Issues Leading To Effective Performance Appraisal

The process of appraising the workforce has experienced a successful run over the years with the supervisors’ effort bearing fruit. Owing to the improved performance of their subordinates, the ratings of each employee are commensurate with the observable performance standards. As a result, the management has resolved to place emphasis on the ratings offered by supervisors based on the fact they are in contact with the employees during the execution of duties.

From the past exercises, ample communication of the expectations by supervisors was a factor that contributed to the success of the appraisal process[5]. Since most of the workers were aware of their functions, the supervisors have an easy time attributing success to competence. The performance of each employee was clear from the organization’s performance in terms of profitability and production efficiency. The communication channels were open and employees were able to access information and required guidelines regarding their roles.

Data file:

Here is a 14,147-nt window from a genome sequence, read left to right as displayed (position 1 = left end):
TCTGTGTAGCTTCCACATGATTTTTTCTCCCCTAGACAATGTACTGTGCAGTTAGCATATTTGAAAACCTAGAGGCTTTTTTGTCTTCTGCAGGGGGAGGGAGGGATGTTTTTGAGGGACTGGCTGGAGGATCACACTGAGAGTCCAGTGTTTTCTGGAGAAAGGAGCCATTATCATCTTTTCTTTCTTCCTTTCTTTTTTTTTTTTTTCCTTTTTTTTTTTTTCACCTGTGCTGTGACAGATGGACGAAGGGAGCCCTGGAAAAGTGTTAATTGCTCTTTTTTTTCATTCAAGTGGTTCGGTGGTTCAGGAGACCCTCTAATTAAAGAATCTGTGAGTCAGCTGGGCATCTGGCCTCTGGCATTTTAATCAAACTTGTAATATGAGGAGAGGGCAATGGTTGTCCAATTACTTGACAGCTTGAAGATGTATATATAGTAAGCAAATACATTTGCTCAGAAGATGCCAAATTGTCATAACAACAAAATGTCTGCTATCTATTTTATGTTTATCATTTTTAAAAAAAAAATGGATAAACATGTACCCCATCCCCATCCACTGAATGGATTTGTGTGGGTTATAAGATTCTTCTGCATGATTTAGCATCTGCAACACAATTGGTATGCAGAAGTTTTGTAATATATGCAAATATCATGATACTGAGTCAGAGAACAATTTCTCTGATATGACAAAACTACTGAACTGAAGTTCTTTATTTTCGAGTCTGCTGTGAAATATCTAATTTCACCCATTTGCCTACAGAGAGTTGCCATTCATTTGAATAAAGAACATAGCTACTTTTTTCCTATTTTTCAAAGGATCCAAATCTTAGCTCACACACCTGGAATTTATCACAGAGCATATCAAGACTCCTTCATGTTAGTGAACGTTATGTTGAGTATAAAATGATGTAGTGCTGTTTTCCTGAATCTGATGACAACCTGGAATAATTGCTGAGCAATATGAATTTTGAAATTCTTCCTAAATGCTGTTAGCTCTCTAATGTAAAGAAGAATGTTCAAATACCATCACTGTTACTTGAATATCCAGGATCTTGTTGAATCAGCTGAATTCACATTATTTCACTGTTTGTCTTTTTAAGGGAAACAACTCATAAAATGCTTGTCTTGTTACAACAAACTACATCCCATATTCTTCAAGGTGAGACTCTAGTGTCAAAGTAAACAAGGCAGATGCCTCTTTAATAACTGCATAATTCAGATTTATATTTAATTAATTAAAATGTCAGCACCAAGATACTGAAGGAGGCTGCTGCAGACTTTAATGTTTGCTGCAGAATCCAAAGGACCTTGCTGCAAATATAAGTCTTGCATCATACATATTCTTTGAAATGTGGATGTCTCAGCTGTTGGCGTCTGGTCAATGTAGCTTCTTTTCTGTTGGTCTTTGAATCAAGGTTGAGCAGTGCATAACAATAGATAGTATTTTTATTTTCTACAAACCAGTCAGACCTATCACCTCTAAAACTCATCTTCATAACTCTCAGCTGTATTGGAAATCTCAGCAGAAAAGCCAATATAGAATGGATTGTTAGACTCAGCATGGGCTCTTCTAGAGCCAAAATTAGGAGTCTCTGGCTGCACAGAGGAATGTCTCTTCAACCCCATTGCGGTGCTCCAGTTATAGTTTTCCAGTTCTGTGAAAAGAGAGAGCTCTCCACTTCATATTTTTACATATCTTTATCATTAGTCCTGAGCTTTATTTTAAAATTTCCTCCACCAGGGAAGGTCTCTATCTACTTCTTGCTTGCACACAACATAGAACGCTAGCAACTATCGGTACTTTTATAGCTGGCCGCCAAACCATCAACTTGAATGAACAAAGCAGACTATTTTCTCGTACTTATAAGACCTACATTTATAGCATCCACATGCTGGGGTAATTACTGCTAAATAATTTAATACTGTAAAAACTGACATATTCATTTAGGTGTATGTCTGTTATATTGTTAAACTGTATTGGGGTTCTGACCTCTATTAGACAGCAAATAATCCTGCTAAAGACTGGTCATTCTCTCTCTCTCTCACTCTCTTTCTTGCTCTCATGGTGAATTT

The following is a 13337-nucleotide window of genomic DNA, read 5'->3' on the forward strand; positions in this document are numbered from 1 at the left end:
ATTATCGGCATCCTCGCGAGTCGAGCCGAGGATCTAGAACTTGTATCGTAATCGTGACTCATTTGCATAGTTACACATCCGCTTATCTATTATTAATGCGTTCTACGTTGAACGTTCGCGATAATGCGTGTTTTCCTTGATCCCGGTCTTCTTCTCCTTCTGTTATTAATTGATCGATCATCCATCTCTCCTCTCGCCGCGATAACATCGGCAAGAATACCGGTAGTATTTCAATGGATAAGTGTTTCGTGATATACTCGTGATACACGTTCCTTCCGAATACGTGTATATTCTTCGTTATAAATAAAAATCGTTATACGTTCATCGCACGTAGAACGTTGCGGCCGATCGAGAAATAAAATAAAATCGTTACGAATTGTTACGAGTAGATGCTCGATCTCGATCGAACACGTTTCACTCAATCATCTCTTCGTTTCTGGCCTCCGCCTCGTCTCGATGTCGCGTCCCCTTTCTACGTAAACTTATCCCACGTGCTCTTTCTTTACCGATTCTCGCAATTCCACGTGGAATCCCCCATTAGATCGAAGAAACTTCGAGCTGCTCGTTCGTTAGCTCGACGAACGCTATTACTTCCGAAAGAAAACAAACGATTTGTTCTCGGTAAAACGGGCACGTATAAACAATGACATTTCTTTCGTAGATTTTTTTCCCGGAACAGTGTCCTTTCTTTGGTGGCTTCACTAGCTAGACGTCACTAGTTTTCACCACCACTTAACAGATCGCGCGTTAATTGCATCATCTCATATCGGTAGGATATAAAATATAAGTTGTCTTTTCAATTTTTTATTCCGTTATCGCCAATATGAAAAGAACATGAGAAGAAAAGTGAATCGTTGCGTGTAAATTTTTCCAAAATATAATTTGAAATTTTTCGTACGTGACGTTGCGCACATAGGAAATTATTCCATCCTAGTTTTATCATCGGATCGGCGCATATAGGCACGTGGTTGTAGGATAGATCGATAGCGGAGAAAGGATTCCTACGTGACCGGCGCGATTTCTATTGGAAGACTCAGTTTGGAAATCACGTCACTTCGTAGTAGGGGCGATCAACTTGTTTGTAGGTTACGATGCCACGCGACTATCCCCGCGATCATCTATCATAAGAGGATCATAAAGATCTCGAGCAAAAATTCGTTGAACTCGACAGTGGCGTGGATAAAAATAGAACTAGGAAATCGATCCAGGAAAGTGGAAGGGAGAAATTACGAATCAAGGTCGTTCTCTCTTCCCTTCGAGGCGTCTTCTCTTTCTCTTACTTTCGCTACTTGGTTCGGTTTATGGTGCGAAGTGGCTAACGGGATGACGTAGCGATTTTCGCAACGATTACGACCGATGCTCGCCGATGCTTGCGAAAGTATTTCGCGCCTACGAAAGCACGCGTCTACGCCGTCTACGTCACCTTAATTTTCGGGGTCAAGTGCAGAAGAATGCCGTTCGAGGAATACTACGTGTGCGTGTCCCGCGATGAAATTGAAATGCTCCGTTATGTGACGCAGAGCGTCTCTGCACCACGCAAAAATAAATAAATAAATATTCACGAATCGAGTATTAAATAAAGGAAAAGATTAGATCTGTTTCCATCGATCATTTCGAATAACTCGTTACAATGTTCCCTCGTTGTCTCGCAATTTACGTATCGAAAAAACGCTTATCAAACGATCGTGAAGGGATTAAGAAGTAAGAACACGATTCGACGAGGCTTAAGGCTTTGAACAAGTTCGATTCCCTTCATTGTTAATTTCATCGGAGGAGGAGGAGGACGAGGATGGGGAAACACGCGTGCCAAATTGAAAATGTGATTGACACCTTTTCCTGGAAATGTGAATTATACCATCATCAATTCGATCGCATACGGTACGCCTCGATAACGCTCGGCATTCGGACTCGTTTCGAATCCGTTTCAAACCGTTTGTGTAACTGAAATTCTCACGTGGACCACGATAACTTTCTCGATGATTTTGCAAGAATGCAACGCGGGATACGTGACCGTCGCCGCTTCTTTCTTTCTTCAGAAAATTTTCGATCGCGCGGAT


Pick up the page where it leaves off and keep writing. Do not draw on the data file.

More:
Supervisors were also able to motivate the employees through a conducive working environment characterized by teamwork and cooperation[6]. Since employees appreciated the fact that their efforts are rewarded through good ratings, each employee was able to surpass their targets. Employees have been able to communicate their capabilities to their manager thus easing the process of goal setting. Armed with the skills geography of their departments, supervisors managed to steer the company towards full potential through specialization and diversification alike[7]. The day–to–day performance appraisal has come under huge praise from the employees.